Discussion Notes: It Had To Be Murder

Find this week’s story here: It Had To Be Murder by Cornell Woolrich.

Next week’s story: Wildwood by Junot Diaz.

Rated: Clean.

This week all four hosts were disappointed to discover that the story behind the movie Rear Window didn’t pack as much punch as the movie. The movie is better than the literature? Is that a reader cardinal sin to say? Anais found the story a bit too obviously sign-posted in some places, and confusing in others. Meanwhile, Gerald did not appreciate the adverb laden prose. As for Rammy, the lack of tension in the climax was a disappointment. While Maya agreed with these critiques, she still enjoyed the story for what it is: a cozy murder mystery.

Did you enjoy the murder mystery? Was the story suspenseful?

Did miss a crucial piece of this story? Tell us below!

Also, don’t forget to rate the story! For the history of our goofy system, see Anais’ post “Read Short Stories or Ray Bradbury Cries.” On a scale of 1-6 Bradberries, how do you rate this story? Tell us in the comments below or via voicemail.

Also your reviews on iTunes help us grow. Please search Literary Roadhouse in iTunes and leave reviews for all of our shows.

2 comments on It Had To Be Murder | Cornell Woolrich | Literary Roadhouse Ep 85

  1. Richard Dennis says:

    Enjoyed the discussion, as usual. Interesting to hear Maya set up a different standard for this work: a detective story, not a literary one. I understand the attraction of that (let’s treat the story for what it is, not trying to make it something that it is not). On the other hand, are there really different standards for fiction? What’s good is good, and I’m not sure I want to reward an author who chooses not to aim high. It seems a bit like saying, “Oh, that was a great movie, for a James Bond thriller.” Hey, I like James Bond movies (most of them) and I always watch them when I see them on TV, but I am not ever going to confuse them with great movies. In a way, this difficulty in evaluation standards plays right into real life. How do we evaluate the work of people from different backgrounds? do we take into account race, gender, age, physical handicaps? I don’t have an easy answer (it’s somewhere between “yes” and “no”) but I feel uncomfortable giving someone a pass too casually.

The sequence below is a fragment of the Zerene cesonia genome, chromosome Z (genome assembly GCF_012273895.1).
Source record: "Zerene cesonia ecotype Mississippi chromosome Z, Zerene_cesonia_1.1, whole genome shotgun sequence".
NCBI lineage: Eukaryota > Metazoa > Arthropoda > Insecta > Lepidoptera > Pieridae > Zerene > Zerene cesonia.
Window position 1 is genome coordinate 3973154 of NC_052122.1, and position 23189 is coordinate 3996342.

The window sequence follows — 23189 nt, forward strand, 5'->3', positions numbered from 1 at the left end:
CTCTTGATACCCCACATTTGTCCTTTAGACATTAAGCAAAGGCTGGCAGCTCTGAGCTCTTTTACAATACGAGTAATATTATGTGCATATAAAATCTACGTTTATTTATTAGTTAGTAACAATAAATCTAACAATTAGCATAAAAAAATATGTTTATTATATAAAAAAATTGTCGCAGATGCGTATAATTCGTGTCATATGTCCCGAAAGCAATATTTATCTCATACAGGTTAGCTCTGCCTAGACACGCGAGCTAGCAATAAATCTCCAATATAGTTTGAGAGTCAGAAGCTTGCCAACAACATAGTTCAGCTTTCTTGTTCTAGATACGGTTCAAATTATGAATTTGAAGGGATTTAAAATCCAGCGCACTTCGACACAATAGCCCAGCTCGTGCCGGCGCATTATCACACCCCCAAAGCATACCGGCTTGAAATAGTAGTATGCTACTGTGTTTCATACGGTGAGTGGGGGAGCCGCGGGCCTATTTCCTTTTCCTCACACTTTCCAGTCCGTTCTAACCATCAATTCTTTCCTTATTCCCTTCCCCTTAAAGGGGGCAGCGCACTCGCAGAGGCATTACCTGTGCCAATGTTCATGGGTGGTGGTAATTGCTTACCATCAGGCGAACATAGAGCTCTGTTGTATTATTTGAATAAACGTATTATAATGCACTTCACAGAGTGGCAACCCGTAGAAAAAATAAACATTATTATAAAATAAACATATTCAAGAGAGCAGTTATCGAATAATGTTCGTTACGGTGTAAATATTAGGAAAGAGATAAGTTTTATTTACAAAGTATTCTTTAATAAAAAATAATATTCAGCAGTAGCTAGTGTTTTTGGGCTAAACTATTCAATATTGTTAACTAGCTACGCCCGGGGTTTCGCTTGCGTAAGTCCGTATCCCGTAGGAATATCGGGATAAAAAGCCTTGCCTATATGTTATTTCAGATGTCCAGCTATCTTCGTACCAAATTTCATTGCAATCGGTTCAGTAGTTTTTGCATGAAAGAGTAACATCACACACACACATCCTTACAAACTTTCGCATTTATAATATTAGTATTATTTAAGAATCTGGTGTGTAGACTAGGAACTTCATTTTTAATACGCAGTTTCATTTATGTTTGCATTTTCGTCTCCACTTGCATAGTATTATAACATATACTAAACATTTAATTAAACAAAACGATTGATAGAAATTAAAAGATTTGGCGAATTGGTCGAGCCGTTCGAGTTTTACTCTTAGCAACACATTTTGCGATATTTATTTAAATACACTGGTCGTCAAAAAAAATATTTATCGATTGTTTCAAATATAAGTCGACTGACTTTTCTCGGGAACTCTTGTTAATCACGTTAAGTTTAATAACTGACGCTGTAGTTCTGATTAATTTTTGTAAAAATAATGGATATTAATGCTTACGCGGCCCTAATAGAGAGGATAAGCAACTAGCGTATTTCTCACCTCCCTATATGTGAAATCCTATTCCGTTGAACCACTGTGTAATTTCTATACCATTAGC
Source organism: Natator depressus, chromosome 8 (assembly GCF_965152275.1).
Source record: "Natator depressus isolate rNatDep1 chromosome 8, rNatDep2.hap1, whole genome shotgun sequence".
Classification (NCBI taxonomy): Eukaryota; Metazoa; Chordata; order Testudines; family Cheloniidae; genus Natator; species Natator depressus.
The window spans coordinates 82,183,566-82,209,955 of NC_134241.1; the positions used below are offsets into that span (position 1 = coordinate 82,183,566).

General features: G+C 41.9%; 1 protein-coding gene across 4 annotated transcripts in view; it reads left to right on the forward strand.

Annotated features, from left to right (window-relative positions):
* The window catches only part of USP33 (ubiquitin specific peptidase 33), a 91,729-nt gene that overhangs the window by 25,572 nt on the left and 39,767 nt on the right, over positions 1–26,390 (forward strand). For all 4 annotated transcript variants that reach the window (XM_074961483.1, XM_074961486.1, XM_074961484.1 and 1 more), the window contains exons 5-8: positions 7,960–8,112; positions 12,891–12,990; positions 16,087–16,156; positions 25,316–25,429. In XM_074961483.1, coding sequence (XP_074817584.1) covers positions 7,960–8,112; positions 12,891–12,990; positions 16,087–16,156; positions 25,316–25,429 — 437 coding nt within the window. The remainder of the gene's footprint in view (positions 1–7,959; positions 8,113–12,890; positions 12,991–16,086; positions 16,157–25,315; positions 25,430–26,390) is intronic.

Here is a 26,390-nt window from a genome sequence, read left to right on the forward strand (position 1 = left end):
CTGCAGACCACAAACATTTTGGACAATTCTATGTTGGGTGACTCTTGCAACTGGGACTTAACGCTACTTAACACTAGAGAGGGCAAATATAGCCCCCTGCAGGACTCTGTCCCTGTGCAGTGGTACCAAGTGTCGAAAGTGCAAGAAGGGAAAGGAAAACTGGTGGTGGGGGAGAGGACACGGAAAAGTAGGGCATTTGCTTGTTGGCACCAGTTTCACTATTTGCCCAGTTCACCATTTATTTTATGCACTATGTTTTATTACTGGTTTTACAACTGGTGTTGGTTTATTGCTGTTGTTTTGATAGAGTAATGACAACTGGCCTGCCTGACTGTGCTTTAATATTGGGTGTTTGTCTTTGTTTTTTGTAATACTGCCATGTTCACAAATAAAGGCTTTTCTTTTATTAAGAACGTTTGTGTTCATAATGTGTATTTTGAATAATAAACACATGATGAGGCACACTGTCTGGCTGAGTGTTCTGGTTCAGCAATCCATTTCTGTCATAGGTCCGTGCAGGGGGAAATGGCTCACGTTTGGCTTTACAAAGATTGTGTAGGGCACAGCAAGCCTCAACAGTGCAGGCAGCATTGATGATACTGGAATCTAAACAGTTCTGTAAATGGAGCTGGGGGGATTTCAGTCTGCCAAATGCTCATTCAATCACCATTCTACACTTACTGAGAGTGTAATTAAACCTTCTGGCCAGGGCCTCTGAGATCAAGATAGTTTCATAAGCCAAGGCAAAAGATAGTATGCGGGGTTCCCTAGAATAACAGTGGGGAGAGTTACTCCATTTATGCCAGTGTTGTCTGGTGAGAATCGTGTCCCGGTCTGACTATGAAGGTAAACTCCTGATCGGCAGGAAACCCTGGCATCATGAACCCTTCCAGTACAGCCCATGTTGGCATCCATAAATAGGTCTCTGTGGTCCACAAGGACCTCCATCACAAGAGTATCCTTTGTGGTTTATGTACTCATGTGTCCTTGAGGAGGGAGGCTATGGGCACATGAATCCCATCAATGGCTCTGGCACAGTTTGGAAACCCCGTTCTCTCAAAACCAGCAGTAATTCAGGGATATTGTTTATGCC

Maya, I think you nailed it when you discussed the enduring attraction of the plot of this story. Who hasn’t looked out at a window and seen something that you wondered was something wrong, did something just happen? Do I need to do something or can I just pretend I didn’t see it? it touches on our moral dilemma about whether we should get involved, or just mind our own business.

    And Anais, I just loved your closing. “Homicide-ally complacent mistress in your life”????

    Off topic, but I really want to bring this up. You did a wonderful podcast early on about James Baldwin’s “Sonny’s Blues.” Gerald, I think, struggled a bit to get his arms around the peculiarly US racial context of the story. I’ve just seen a new movie called “I Am Not Your Negro,” which is all about Baldwin, and is all in his own words. (if you haven’t read much of Baldwin, he was a brilliant essayist, as well as a first rate writer of fiction). I highly recommend the movie. And wouldn’t mind hearing you take on more of his work in future podcasts.

    Keep up the great work.

    1. It’s so great to see you in the comment section again, Richard! We should definitely revisit Baldwin as per your suggestion.

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